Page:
Peugeot 408 review - Engines, performance and drive
The 408 can’t quite deliver the sporty drive its looks suggest but it’s nimble enough and very comfortable when cruising
Peugeot clearly set out to give the 408 a sporty feel on the road to match the coupe-like looks but it has sensibly dialled-in decent levels of comfort as well. All models are front-wheel drive and feature Peugeot’s eight-speed EAT automatic gearbox.
The compact i-Cockpit steering wheel is still dividing opinion because its rim blocks the line of sight to the instruments for taller drivers. Your view of it (and those instruments) will depend very much on the specifics of your own dimensions and preferred driving position. At least there’s lots of scope for adjusting the position of the wheel and the driver’s seat so most people should be able to get comfortable.
The steering itself is light and devoid of the feedback that would hint at what the wheels are up to, but it’s quick enough and this combined with that downscale wheel give the 408 a nimble, pointy feel. If you feel like adjusting things, the drive mode selector gives access to basic Eco, Normal and Sport modes with the latter adding some urgency to the throttle response and extracting quicker shifts from the eight-speed automatic gearbox. There are Hybrid and Electric modes for the plug-in models, too.
How this Peugeot rides and handles on its MacPherson strut front suspension and twist beam axle rear set-up has a lot to do with your choice of powertrain. This is because the plug-in hybrid (PHEV) models are, predictably, quite a bit heavier – over 300kg to be precise.
On our tests we found the PureTech petrol model (1,392kg kerb weight compared to 1,696kg for the Hybrid 180) displayed good road holding and resisted body roll well enough through corners and quick direction changes. The ride was impressively smooth at cruising speeds but, on the 19-inch wheels, the suspension occasionally proved harsh and noisy on rough, potholed roads around town. Smaller wheels may well improve this.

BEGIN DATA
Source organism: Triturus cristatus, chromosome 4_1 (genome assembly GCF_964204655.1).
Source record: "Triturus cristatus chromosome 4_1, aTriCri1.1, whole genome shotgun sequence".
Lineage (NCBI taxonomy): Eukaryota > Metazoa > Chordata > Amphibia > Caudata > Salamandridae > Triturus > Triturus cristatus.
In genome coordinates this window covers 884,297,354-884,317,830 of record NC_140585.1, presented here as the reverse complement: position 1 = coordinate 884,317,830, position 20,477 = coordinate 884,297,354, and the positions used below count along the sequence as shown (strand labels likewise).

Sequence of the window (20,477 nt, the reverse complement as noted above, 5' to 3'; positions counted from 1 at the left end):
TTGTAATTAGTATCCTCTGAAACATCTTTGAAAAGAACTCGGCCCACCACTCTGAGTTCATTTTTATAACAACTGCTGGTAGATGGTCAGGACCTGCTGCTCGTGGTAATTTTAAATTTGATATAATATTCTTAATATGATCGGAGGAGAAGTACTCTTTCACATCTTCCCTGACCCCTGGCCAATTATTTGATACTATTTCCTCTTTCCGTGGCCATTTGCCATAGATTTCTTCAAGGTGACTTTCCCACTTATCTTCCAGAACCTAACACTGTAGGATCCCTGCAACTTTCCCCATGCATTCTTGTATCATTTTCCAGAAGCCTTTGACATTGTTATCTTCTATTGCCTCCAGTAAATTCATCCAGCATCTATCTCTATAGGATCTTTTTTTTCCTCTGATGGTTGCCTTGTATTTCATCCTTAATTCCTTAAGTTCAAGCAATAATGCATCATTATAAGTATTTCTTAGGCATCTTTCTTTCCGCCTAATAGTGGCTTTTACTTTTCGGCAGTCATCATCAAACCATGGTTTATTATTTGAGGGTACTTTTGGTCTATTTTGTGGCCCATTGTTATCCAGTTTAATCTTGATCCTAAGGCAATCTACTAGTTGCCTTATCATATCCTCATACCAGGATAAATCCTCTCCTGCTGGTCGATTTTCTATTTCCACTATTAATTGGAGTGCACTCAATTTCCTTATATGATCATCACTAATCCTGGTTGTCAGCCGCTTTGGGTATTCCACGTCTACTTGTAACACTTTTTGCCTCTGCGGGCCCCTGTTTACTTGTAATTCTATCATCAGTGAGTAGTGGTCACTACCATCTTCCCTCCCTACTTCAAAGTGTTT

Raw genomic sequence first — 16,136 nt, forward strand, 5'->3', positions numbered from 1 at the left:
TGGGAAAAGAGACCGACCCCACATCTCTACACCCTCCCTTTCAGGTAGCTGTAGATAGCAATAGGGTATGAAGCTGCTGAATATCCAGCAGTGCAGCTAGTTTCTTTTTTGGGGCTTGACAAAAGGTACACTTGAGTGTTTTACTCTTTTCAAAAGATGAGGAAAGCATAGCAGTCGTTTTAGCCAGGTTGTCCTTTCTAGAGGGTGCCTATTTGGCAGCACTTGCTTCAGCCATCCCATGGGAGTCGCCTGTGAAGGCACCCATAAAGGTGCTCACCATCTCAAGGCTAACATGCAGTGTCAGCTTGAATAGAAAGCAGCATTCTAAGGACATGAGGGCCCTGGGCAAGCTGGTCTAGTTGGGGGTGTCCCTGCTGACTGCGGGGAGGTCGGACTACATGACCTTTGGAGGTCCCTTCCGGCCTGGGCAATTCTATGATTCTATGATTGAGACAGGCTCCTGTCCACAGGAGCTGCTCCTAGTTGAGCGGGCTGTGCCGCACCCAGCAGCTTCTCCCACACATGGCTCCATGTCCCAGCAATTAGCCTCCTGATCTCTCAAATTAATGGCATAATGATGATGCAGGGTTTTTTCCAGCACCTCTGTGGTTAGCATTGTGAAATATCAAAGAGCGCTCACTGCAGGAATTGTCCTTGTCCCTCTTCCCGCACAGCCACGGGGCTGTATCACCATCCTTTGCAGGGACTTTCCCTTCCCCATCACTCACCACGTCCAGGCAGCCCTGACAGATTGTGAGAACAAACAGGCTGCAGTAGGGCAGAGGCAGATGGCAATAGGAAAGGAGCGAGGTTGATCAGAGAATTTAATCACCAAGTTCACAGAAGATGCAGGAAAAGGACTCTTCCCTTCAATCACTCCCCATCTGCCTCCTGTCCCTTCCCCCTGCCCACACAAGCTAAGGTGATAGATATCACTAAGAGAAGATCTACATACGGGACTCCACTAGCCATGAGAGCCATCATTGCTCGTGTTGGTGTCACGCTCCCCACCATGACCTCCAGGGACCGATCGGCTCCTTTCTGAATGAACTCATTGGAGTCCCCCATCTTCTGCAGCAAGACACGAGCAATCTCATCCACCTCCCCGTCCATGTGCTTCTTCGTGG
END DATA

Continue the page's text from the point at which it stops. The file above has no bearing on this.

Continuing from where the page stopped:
Our drives in the plug-in hybrid models revealed more of a bouncy feel at slower speeds on those substandard urban roads and a little more body roll as the extra weight is transferred around in the bends. Overall though, the Peugeot 408 is a pleasant car to drive that can be fun when you’re feeling that way inclined and offers good levels of comfort and refinement.
0-62mph acceleration and top speed
The entry-level Puretech petrol is a three-cylinder engine with 129bhp and 230Nm of torque from 1,750rpm. It’s a small unit but performance is going to be adequate for a lot of buyers; 0-62mph takes 10.4 seconds, while the top speed stands at 130mph.
If you keep the revs down, it’s quiet but the EAT gearbox does have that tendency to drop a ratio or two when you ask for extra acceleration, sending the revs and the noise levels soaring without much of a pick-up in pace. The Puretech engine doesn’t sound bad at all but it’s much better to adopt a measured approach with your left foot and accept that progress is going to be dignified rather than brisk.
The Hybrid 180 and Hybrid 225 models are faster but the gearbox, dubbed e-EAT in this case, is still a bit of a weak link. It often switches between electric and petrol power less than seamlessly.
You also don’t gain a huge amount by switching up from the Hybrid 180 model with 178bhp to the Hybrid 225 with 222bhp. Both PHEV units have the same 266Nm maximum torque and there’s only 0.3s difference between the 0-62mph times (8.1 seconds for the Hybrid 180 and 7.8 seconds for the Hybrid 225) and both have a top speed of 140mph.
In this review
- 1Peugeot 408 reviewA stylish and capable family car, the Peugeot 408 isn’t quite as sporty as its bold looks suggest…
- 2Engines, performance and drive - currently readingThe 408 can’t quite deliver the sporty drive its looks suggest but it’s nimble enough and very comfortable when cruising
- 3MPG, CO2 & running costsRunning costs should be manageable, though the plug-in hybrids are unlikely to match their official figures so the cheaper petrol model makes the most sense
- 4Interior, design & technologyPeugeot designed the 408 to stand out from the crowd and it does. The high-class cabin with well integrated tech is a real strong point
- 5Practicality, comfort & boot spaceThe 408 is more practical than it looks with a large boot and generous space for families.
- 6Reliability & safetyA detailed standard safety kit list counts in the 408’s favour and Peugeot is a brand that’s on the up in terms of customer satisfaction.